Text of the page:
To soil yourself and fire demeaning remarks off into the Internet because the 2015 movie didn't feature the 1983 actress is to betray a terrible sense of male privilege, as though the entire purpose of Princess Leia and by extension Carrie Fisher's existence is to satisfy your desperate need for arousal by any means necessary. It isn't. But apparently it is perfectly acceptable to reduce her to that. (I write this without expectation that readers of this post fall into this category, so kindly forgive the use of the figurative "you.") The success of The Force Awakens should have been celebrated as an unreserved triumph for Carrie Fisher and yet, the movie not yet three weeks in theaters, it is instead dragging out old issues that she's struggled with her entire life. She didn't need this crap. Where we should be talking about the movie's story, style, message and impact, instead the discussion is being driven to its most trite level by the most juvenile of entitled voices, to the extent that Fisher herself felt the need to say something about it. That's disgraceful, and Star Wars fans everywhere owe her a collective apology -- and a thank you for reminding us that even our imaginary heroes grow up.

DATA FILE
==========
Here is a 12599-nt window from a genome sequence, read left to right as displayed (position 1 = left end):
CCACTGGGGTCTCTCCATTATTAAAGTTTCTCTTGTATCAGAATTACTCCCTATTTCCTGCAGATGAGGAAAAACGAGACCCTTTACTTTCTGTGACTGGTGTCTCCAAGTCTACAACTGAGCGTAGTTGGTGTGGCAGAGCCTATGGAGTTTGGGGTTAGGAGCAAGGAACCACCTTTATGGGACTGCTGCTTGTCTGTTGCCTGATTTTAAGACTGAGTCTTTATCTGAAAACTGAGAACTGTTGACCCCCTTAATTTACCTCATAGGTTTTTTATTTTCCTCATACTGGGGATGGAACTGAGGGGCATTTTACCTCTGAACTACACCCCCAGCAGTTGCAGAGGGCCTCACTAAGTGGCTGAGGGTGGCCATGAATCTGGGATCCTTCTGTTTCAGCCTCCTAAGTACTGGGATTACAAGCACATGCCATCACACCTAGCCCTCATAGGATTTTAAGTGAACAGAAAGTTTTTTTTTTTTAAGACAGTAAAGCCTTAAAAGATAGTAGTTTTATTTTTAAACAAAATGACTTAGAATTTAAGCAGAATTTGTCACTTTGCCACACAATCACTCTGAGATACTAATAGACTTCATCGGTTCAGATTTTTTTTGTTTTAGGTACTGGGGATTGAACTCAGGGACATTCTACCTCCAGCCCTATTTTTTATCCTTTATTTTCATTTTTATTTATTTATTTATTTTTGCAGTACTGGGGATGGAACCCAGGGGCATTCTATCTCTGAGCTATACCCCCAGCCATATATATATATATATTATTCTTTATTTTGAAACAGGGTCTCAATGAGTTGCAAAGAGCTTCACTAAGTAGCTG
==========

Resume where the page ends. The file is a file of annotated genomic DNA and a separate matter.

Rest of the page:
It's past time that we did too.